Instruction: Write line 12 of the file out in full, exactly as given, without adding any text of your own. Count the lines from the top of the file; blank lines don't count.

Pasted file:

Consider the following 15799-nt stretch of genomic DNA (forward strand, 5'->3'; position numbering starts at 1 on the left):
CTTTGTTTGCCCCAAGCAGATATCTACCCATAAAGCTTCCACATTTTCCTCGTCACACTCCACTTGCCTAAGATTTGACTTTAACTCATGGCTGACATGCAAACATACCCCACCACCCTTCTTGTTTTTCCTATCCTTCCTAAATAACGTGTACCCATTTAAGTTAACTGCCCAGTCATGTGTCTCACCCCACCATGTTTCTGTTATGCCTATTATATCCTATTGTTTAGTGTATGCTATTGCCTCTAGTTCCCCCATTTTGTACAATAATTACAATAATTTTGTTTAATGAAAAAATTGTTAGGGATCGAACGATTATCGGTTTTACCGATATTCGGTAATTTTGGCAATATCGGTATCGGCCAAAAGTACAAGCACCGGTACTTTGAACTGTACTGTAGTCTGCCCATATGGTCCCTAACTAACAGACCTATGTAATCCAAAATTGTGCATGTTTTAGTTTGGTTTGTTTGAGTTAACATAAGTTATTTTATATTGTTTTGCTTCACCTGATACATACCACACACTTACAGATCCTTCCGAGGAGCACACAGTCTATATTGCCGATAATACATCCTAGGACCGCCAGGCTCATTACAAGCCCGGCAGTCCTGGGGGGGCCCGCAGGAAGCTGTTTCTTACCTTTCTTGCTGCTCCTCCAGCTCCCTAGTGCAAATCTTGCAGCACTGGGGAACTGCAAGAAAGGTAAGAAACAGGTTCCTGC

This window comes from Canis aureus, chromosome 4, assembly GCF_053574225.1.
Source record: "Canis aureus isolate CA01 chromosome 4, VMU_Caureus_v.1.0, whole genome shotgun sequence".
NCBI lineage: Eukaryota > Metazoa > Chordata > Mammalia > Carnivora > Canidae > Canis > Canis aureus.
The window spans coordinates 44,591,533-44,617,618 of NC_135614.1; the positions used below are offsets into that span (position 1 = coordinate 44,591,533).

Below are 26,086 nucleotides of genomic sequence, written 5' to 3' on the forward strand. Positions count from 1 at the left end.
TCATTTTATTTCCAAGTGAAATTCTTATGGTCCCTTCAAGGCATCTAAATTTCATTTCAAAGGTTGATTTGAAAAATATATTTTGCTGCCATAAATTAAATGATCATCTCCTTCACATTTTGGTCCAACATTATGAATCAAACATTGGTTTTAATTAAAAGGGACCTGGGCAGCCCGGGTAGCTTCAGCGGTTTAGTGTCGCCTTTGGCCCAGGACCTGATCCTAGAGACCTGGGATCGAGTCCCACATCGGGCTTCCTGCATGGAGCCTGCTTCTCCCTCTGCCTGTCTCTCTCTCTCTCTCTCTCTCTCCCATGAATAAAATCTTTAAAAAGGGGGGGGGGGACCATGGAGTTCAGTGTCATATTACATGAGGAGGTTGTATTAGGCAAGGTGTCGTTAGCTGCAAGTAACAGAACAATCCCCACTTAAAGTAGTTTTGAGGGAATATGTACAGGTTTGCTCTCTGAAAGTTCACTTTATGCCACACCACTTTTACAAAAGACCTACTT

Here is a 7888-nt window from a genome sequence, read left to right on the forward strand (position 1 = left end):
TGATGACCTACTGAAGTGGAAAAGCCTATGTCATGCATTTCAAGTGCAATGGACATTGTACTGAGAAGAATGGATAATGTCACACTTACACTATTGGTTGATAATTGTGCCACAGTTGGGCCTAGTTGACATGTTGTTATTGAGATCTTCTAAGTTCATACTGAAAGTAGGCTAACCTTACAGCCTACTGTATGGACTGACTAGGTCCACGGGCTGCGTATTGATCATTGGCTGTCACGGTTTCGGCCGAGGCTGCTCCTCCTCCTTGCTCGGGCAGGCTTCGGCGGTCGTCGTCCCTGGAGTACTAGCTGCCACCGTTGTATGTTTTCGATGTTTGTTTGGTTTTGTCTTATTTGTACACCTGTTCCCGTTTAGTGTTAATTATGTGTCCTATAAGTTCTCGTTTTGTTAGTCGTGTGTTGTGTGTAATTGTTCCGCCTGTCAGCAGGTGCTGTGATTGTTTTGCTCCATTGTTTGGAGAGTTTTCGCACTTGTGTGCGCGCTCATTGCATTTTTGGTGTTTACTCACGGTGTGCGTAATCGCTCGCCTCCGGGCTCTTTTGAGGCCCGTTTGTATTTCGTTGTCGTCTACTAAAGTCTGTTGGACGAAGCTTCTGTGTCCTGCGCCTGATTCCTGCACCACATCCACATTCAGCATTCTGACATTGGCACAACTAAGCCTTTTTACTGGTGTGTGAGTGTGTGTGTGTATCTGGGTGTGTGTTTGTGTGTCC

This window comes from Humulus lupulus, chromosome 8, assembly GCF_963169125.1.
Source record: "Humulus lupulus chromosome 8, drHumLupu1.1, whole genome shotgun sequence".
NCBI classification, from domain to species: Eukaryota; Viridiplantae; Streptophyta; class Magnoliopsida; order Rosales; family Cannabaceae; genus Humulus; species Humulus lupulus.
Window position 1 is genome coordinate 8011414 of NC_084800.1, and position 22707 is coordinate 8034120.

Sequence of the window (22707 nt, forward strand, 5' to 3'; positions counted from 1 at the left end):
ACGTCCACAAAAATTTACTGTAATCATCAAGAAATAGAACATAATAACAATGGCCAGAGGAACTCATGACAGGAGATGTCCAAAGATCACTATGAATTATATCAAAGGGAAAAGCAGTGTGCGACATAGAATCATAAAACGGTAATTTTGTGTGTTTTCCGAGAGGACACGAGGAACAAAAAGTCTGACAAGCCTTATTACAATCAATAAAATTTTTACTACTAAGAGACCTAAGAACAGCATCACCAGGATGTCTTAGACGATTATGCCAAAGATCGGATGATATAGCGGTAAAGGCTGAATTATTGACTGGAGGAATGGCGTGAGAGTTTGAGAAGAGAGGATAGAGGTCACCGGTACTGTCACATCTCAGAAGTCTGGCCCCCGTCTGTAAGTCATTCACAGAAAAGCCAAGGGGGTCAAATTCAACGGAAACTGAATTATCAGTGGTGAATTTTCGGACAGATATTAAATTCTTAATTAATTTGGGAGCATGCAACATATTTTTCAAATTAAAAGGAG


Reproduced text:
Source record: "Humulus lupulus chromosome 8, drHumLupu1.1, whole genome shotgun sequence".